United States: Buffalo killings reveal depth of white extremism

May 23, 2022
A chalk mural dedicated to those killed by white supremacist Payton Gendron in Buffalo, New York. Image: Robert Hackford/Twitter

White supremacist Payton Gendron arrived at a shopping centre in a mostly-Black community in Buffalo, New York, on May 15 with the intent to kill as many Black people as possible. The 18 year old drove 300 kilometres from his home, heavily-armed and with body armour, before shooting and killing 10 Black people.

He was inspired by the racially-motivated massacre in New Zealand by right wing terrorist Brenton Tarrant in 2019 and white supremacists in the United States.

Federal officials said they are investigating the case as a racially-motivated hate crime.

Black people have known white terror for more than 400 years, which is growing since the rise of Trumpism and white nationalism. Millions of white people now falsely believe people of colour, and a multicultural society, are a threat to their “superior” way of life.

Why East Buffalo?

It was no accident that Gendron chose Buffalo’s East Side district for his attack. It is dense with descendants of the Great Migration: Black people who fled the South from the early 20th century to escape Jim Crow and find gainful employment.

More than six million Great Migrants who had moved north and west by 1970 were themselves descendants of enslaved people.

Black people in Buffalo and most US cities — with the help and encouragement of the federal government —have been displaced, cordoned off and forced to endure underinvestment and segregation.

Buffalo is one of the most segregated Black communities in the US.

According to the New York Times, Gendron chose the supermarket as the best spot for his attack after looking up predominantly Black ZIP codes.

He published a 180-page ‘manifesto’ on the internet before the massacre, describing himself as a white supremacist and a terrorist, and detailing his plans to kill Black people. Of the 13 people shot, 11 were Black.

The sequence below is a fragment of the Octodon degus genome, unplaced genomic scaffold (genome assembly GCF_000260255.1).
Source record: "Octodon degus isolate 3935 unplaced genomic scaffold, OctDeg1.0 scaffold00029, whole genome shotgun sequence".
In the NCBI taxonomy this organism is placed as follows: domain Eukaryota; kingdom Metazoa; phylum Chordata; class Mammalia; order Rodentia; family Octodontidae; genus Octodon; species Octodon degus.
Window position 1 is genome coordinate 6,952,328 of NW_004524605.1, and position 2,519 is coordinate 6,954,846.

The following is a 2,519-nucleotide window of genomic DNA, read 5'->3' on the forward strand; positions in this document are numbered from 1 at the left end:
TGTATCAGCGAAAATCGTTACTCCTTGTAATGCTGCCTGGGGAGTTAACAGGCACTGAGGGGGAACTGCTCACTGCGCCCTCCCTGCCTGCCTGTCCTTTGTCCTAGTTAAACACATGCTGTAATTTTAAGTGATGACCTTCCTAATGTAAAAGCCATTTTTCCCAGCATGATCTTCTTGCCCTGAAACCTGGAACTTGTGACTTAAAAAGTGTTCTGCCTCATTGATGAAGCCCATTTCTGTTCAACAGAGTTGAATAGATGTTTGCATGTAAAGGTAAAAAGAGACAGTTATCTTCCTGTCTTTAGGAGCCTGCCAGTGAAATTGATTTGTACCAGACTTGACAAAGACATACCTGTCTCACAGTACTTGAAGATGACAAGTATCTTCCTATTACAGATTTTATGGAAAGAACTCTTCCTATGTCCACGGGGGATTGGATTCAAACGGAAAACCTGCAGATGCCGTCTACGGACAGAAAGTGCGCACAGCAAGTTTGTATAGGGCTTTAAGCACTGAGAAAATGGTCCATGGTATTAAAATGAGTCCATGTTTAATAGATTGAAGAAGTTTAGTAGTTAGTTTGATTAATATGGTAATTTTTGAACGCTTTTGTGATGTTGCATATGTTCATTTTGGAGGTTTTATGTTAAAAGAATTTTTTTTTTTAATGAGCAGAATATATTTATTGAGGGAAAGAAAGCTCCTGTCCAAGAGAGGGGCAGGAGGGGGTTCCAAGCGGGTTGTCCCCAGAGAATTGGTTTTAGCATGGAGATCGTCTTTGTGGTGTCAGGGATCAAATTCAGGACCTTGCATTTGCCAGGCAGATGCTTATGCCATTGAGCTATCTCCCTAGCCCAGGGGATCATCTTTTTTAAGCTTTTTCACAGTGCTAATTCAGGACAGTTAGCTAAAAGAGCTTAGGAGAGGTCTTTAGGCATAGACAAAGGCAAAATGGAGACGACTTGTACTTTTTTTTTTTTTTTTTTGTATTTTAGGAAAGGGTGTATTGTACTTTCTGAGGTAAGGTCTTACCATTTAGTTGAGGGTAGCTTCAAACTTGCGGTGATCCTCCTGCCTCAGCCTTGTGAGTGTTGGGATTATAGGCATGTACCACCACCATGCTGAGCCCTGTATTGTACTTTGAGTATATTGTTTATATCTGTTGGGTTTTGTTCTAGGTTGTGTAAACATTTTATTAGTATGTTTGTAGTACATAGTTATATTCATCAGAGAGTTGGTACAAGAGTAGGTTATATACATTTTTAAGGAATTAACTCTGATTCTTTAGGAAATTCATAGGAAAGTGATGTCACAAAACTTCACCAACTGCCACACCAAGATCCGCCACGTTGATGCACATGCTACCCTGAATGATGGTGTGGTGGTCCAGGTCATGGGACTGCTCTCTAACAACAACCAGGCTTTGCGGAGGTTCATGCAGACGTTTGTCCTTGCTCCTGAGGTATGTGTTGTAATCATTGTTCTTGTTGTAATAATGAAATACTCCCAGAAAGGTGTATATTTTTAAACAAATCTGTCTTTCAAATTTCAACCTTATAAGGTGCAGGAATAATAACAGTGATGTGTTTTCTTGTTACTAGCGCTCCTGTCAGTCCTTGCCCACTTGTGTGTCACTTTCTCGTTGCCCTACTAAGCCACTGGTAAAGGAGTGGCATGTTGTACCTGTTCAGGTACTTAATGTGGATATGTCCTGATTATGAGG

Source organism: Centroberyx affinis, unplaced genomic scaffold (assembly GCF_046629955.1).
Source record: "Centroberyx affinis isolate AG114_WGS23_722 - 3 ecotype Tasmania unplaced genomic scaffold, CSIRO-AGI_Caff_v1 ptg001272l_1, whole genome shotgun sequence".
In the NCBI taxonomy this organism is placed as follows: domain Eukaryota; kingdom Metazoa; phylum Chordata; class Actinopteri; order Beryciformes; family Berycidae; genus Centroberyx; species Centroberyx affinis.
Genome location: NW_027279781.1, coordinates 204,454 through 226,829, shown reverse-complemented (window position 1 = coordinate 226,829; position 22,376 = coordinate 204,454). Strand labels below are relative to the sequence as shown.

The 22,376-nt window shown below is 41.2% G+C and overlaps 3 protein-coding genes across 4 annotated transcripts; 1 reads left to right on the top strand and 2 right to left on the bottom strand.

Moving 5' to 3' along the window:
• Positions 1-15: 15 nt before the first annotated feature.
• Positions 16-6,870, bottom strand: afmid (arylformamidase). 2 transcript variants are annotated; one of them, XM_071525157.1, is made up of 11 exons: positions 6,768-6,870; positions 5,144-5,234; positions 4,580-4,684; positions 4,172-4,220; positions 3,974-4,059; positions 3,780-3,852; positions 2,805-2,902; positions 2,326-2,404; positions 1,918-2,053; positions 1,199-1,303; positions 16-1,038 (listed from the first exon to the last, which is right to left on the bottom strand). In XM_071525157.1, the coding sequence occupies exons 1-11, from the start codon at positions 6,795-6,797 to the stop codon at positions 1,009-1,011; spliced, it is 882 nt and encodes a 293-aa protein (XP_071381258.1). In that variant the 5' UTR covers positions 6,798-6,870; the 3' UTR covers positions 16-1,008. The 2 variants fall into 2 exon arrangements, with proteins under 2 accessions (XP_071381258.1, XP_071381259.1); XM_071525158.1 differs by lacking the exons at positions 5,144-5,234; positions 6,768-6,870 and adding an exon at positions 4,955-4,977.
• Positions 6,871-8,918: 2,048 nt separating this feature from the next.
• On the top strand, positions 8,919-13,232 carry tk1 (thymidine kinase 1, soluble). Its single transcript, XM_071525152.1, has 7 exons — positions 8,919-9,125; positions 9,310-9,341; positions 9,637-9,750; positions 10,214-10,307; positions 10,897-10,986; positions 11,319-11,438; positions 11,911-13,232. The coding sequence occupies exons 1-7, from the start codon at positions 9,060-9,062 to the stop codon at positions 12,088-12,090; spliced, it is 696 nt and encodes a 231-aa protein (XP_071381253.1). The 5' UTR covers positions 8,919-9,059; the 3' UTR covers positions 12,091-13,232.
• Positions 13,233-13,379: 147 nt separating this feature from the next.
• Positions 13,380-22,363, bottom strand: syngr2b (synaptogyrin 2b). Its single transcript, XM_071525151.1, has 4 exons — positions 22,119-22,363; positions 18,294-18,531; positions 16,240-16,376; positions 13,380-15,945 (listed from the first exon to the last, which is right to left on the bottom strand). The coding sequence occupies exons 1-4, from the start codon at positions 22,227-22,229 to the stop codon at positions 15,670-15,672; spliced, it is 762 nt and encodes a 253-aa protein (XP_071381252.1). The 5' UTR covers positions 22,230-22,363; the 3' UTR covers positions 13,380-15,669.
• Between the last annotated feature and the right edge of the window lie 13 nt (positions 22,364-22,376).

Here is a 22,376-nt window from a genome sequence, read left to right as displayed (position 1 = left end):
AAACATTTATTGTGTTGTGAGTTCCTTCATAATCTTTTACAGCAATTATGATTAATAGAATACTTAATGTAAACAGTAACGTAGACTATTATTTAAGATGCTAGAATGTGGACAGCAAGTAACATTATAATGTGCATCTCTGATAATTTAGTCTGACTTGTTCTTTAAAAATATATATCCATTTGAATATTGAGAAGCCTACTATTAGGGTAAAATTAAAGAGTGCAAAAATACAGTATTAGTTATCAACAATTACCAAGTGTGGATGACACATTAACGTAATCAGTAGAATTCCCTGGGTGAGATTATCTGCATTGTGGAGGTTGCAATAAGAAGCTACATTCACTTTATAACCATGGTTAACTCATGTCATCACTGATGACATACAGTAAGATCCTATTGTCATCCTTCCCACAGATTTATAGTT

In his manifesto, he implied that the mere presence of Black people was a threat to his future and that of other white people. He claimed each Black “replacer” costs each white taxpayer an average of US $700,000.

Washington Post poll

A new poll of Black Americans by the Washington Post reveals their fear of more white terrorism, and the expectation of little protection from the police and government.

Three-quarters of Black people surveyed were worried that they or someone they love will be physically attacked because of their race.

Buffalo resident Teeyada Cannon said: “This proved my theory that it’s still out there. And it’s not getting better, it’s getting worse.”

She said despite the conviction of police officer Derek Chauvin last year for the murder of George Floyd, she did not have hope that Black people were safe from attacks by the police or other Americans.

People surveyed saw the shooting as reflective of broader racism in the US.

A 70% majority thought at least half of all white Americans hold white supremacist beliefs, 75% said white supremacists are a “major threat” to Black people and 66% said that white supremacy is a bigger problem today than it was five years ago.

About 80% of Black people surveyed said police in their community treat Black people less fairly than white people, which grew to 88% when asked about police nationally.

Root cause

The cause of the Buffalo killings is the deep racism endemic in the US, rooted in slavery and the white justification of a false view of inferiority of Black people.